“The point about good disco music is that it is, in itself, the sound of the unobtainable, time turned back on itself in an eternal loop. The best dance music gives us a recurring sense that, however clumsy, we can, we have (but we can’t, we haven’t) achieved a state of grace. And whomever they ware with on the dance floor, the dancers dance alone. The music is utilitarian, available, that is to be invested with pure desire.”

“When Tennant talks about the Pets’ records he talks in the detached terms of a critic. Each Pet song is treated as a production problem — how can its potential best be realized? — hence the somewhat frazzled deal with Ennio Morricone on Actually, and Tennant’s frustrated schemes to have a track produced by Narada Michael Walden to see if they too could make an ‘American’ single. But the Pets records aren’t just technical exercises. Unlike Stock, Aitken, and Waterman’s, their lyrics matter.”
{Wow, Narada Michael Walden; talked about a missed opportunity. This leads me to wonder, though: what is the Pet Shop Boys’ most American-sounding record? Do any qualify?}

“While writing this piece I happened to visit a fading Woolworths in Glasgow, a store that looked like the Woolworths of my youth, shelves overloaded with functional goods, no signs of ‘lifestyle.’ Woolworths once stood for economy, the working class making do, but now out of the speaker system came ‘West End Girls’ (this was Glasgow’s West End Woolworths). It sounded profoundly wrong, a critique of consumption that in this setting had no resonance. Listening to this suddenly too sweet confection, I realized suddenly what Pet Shop Boys have in common with the Smiths.


“Tennant, Lowe, and Morrissey are all Northern boys, their faces were first pressed to London’s display windows with the same mix of revulsion and need. Morrissey, Tennant, and Lowe are all dedicated record consumers. They all make excessively romantic demands of pop, expecting it to solve the world’s problems in three minute bursts of joy. The Pets make music for the shopping precincts and the disco while the Smiths hymned the bedsit and the library, but both groups are responding to the general confusion of consumption and self-worth.”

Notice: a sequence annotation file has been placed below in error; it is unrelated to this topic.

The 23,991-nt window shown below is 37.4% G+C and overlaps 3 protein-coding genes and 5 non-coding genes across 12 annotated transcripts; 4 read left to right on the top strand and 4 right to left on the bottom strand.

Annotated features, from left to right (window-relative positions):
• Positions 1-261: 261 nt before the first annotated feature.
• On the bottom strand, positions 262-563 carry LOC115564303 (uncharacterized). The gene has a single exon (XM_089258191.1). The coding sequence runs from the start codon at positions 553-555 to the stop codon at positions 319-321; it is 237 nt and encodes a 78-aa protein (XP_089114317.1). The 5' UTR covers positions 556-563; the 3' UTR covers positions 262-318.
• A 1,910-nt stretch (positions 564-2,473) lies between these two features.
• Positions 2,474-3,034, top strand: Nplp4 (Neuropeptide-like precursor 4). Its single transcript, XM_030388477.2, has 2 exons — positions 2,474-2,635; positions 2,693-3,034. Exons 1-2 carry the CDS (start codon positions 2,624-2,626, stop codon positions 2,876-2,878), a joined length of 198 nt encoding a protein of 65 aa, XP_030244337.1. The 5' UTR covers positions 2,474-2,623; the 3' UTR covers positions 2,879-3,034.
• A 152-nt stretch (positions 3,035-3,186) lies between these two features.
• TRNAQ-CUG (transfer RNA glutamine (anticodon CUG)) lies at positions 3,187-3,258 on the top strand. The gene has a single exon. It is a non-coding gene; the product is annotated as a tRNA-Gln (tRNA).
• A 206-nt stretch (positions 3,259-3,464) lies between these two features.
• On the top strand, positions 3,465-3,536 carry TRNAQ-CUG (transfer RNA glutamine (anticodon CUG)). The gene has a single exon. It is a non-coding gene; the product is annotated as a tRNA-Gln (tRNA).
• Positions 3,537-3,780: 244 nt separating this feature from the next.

{Isn’t Frith’s comment here about “West End Girls” sounding “profoundly wrong” in Woolworths a repudiation of sorts to his thoughts above about “the unchanging background of ‘ordinary’ pop taste” and disco’s “utilitarian” dynamic?}


“I enjoy Morrissey’s over-the-top gesture of refusal — no sex! no sales! no fun! — but I’m too old to take it seriously, which is why, for me, Pet Shop Boys have a more profound point to make. They start with a delight in shopping but never without an undertow of regret. It may be pathetic to talk of the tragic vision of a passing pop duo, but at their best the Pets capture that sense of psychic space, that anticipatory tingling moment just before the money changes hands, when we know this will be the record, the shirt, the dance, the sex to change our lives, and they share the knowledge that the moment has already gone, the choice is made, our lives remain the same…

The-Smiths-NME---7-June-1986-419587west-end ad

“Desire determines aesthetics. It is the human attribute on which our sense of perfection rests, the mode of perception in which the ideal is defined, by its absence, when our feelings get sharper as their object gets more obscure. Pet Shop Boys understand all this better than anyone else except, maybe, Prince.”

{The sentence that begins, “It may be pathetic…” might be the best sentence ever written about the Pet Shop Boys — one of the best descriptions I’ve ever read, in fact, about ’80s pop. Too bad he didn’t expound on the Prince comparison, though.}


Leave a Reply

Fill in your details below or click an icon to log in: Logo

You are commenting using your account. Log Out /  Change )

Facebook photo

You are commenting using your Facebook account. Log Out /  Change )

Connecting to %s

This site uses Akismet to reduce spam. Learn how your comment data is processed.